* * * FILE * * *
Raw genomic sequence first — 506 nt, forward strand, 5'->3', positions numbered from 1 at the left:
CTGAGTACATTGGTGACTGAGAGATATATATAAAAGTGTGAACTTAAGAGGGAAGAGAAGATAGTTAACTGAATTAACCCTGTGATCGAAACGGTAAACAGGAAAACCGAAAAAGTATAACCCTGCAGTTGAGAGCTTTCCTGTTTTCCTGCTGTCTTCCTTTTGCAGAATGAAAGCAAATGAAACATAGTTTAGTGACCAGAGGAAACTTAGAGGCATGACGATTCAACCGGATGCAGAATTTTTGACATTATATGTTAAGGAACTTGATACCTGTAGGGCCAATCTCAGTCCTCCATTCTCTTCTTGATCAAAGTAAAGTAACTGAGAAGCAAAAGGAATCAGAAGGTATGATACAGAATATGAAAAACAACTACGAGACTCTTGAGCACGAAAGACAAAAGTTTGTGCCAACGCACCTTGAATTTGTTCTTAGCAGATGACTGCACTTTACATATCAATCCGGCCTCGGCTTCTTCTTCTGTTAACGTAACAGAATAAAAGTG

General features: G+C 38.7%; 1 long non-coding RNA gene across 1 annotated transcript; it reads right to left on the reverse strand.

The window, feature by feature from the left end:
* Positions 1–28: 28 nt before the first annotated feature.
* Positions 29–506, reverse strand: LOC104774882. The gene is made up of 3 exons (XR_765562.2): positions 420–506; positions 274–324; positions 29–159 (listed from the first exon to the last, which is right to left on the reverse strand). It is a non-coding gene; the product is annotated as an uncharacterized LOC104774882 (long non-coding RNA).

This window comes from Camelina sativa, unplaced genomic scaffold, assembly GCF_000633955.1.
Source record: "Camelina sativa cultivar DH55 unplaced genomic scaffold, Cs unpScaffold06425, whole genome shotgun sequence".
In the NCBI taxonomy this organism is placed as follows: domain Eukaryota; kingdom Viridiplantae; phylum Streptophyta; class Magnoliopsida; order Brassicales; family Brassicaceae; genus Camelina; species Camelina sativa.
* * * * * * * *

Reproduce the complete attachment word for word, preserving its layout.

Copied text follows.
Raw genomic sequence first — 506 nt, forward strand, 5'->3', positions numbered from 1 at the left:
CTGAGTACATTGGTGACTGAGAGATATATATAAAAGTGTGAACTTAAGAGGGAAGAGAAGATAGTTAACTGAATTAACCCTGTGATCGAAACGGTAAACAGGAAAACCGAAAAAGTATAACCCTGCAGTTGAGAGCTTTCCTGTTTTCCTGCTGTCTTCCTTTTGCAGAATGAAAGCAAATGAAACATAGTTTAGTGACCAGAGGAAACTTAGAGGCATGACGATTCAACCGGATGCAGAATTTTTGACATTATATGTTAAGGAACTTGATACCTGTAGGGCCAATCTCAGTCCTCCATTCTCTTCTTGATCAAAGTAAAGTAACTGAGAAGCAAAAGGAATCAGAAGGTATGATACAGAATATGAAAAACAACTACGAGACTCTTGAGCACGAAAGACAAAAGTTTGTGCCAACGCACCTTGAATTTGTTCTTAGCAGATGACTGCACTTTACATATCAATCCGGCCTCGGCTTCTTCTTCTGTTAACGTAACAGAATAAAAGTG

General features: G+C 38.7%; 1 long non-coding RNA gene across 1 annotated transcript; it reads right to left on the reverse strand.

The window, feature by feature from the left end:
* Positions 1–28: 28 nt before the first annotated feature.
* Positions 29–506, reverse strand: LOC104774882. The gene is made up of 3 exons (XR_765562.2): positions 420–506; positions 274–324; positions 29–159 (listed from the first exon to the last, which is right to left on the reverse strand). It is a non-coding gene; the product is annotated as an uncharacterized LOC104774882 (long non-coding RNA).

This window comes from Camelina sativa, unplaced genomic scaffold, assembly GCF_000633955.1.
Source record: "Camelina sativa cultivar DH55 unplaced genomic scaffold, Cs unpScaffold06425, whole genome shotgun sequence".
In the NCBI taxonomy this organism is placed as follows: domain Eukaryota; kingdom Viridiplantae; phylum Streptophyta; class Magnoliopsida; order Brassicales; family Brassicaceae; genus Camelina; species Camelina sativa.